One thing those other restaurant reviewers and I agree on is that the best reviews to write are the rave reviews, followed by the hatchet jobs. The ones everybody dreads are the middling, the mediocre, the it was dull enough eating it, but heavens, now I have to write about it ones.

So, I ought to start by explaining that Cozze, the Italian restaurant on the roundabout at the bottom of the Caversham Road, has been on my to do list for literally years, and that whenever I ask people on Facebook where they’d like me to go next someone always pipes up and suggests it.

I should add that it started in Woodley before adding a second branch in central Reading with a third one just opened in Pangbourne. I should then say something like “well, a successful independent chain is a very unusual thing in Reading so I owed it to myself to see what all the fuss was about so I went there one night with my partner Zoë” and there you go, the scene is set.

But really, and maybe this will build some of the immediacy my reviews might sometimes lack, what I really want to tell you is how exceptionally bored I was by having dinner at Cozze.

Take the spaghetti carbonara I had as my starter. A good carbonara should be golden, the sauce should hug the pasta, it should be resplendent with egg, it should be salty and sinful and fun. The pancetta (although ideally it might even be guanciale) should be almost crispy and add its own whack of salt to proceedings. It shouldn’t be like this.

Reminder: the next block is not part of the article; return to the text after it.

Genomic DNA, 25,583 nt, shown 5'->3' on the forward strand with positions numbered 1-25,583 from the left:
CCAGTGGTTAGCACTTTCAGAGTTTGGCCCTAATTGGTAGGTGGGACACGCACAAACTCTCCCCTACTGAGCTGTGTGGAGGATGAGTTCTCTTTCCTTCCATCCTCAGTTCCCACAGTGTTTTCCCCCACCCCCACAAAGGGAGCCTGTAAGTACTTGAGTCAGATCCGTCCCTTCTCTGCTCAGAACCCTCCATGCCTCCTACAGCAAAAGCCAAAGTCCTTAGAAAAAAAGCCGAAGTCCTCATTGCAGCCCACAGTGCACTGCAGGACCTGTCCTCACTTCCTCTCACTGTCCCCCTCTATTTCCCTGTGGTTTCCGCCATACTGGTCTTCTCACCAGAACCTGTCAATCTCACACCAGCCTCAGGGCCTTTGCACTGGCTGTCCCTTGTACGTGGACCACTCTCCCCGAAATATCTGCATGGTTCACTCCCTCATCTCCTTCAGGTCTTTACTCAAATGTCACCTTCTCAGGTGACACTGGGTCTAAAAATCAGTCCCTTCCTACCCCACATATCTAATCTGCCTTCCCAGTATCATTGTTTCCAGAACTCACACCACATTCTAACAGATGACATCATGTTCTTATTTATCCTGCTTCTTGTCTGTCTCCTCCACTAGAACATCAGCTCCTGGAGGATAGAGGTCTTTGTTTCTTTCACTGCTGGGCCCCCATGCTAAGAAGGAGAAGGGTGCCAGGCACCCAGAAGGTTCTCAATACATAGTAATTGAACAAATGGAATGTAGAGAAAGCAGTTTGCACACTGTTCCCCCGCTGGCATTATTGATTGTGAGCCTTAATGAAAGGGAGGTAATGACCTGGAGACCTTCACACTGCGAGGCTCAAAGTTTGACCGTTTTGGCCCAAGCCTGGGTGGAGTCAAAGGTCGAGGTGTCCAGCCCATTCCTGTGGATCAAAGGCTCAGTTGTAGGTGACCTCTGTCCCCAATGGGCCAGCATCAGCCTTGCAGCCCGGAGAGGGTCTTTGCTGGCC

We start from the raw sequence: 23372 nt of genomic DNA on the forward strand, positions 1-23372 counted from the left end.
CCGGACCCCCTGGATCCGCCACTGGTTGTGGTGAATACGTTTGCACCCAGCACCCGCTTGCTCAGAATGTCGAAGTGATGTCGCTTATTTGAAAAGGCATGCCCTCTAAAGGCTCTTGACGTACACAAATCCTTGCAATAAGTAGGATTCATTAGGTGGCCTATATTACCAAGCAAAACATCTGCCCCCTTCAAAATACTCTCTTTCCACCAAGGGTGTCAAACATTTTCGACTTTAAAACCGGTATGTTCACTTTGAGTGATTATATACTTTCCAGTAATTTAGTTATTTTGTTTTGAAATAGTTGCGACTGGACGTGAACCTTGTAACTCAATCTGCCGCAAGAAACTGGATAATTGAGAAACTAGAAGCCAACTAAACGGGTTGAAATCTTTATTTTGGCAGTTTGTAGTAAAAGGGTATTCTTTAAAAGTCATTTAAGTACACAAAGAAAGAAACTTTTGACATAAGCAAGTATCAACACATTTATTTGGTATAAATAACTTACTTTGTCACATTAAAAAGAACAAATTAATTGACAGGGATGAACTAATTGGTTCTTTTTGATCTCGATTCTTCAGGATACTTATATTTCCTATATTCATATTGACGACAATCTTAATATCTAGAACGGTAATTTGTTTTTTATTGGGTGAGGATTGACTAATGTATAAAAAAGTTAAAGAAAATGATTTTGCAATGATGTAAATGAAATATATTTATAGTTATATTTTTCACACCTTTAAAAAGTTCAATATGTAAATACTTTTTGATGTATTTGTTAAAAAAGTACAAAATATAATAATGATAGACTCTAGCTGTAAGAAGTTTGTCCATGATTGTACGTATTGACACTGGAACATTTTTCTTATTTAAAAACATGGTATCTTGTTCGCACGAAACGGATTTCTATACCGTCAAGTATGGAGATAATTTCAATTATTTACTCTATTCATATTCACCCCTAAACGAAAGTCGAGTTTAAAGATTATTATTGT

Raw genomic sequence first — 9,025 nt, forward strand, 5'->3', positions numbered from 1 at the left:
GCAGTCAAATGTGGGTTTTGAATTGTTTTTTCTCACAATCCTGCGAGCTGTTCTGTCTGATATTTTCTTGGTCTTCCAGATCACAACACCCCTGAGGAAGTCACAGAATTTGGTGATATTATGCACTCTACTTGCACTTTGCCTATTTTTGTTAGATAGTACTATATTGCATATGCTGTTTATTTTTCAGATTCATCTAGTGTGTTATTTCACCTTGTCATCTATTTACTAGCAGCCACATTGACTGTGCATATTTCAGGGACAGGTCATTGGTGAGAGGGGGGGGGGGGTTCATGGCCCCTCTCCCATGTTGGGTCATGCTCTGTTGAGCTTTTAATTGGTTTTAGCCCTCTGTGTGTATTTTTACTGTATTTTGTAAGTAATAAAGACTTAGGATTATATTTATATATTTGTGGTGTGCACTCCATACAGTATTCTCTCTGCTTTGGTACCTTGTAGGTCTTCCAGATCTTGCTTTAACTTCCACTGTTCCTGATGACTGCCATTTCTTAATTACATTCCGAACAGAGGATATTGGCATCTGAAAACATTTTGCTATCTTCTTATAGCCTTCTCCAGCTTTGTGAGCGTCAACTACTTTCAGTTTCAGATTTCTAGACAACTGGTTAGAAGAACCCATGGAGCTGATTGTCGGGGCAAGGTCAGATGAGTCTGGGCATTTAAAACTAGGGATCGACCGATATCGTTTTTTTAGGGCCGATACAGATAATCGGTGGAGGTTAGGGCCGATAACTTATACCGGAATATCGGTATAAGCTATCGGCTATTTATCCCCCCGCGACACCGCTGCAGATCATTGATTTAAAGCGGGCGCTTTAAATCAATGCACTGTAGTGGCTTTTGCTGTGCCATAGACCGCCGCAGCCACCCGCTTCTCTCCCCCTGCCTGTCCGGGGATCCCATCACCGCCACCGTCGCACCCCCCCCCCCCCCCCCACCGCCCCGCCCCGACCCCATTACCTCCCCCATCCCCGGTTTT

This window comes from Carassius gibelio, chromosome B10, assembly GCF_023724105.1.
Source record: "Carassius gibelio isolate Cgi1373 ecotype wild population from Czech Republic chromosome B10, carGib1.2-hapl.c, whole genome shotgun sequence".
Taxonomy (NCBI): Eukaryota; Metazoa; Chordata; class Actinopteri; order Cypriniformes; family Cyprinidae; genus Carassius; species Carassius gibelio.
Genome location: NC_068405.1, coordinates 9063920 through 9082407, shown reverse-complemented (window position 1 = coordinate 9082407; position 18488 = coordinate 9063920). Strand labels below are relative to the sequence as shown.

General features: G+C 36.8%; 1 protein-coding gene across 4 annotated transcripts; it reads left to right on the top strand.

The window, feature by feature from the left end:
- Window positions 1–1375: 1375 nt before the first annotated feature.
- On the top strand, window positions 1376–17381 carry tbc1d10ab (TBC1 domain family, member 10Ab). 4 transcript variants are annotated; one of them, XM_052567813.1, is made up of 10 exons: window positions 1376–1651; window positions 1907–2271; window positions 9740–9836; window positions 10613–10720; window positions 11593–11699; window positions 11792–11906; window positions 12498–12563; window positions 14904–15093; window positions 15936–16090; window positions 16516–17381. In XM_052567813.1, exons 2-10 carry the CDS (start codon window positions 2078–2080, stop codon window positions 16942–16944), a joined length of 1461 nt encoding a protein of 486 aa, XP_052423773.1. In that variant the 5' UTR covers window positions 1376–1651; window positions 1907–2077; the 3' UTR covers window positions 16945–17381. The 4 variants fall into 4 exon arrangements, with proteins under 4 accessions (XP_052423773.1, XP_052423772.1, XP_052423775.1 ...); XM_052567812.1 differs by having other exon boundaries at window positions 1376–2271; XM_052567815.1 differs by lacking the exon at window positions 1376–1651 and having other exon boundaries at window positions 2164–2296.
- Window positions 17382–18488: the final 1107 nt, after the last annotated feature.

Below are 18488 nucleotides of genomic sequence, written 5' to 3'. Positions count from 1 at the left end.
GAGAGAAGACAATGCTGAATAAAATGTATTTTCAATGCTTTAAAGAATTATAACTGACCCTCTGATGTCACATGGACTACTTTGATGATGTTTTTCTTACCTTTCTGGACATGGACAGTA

It shouldn’t be a pasty albino of a thing, swimming in cream with scant evidence that it’s ever seen an egg. You shouldn’t be dredging through the lake of liquid once you’ve finished, picking out highlighter-pink cubes of bouncy bacon and wondering why you bothered. It shouldn’t be worse than eating at Carluccio’s, for goodness’ sake. It shouldn’t feel like a dish cooked by people who don’t especially care for food or know how it’s meant to taste.

The sad thing is that the room itself is quite nice – a big airy space with nice furniture and vaguely Kandinsky-esque paintings on the wall. And the staff were lovely – really bright and friendly as they brought middling plate after middling plate to our table. We were the only people there when we arrived, although by the end three other tables were occupied. One big group appeared to be regulars, which makes me wonder if they’ve ever considered trying other restaurants. They might like them.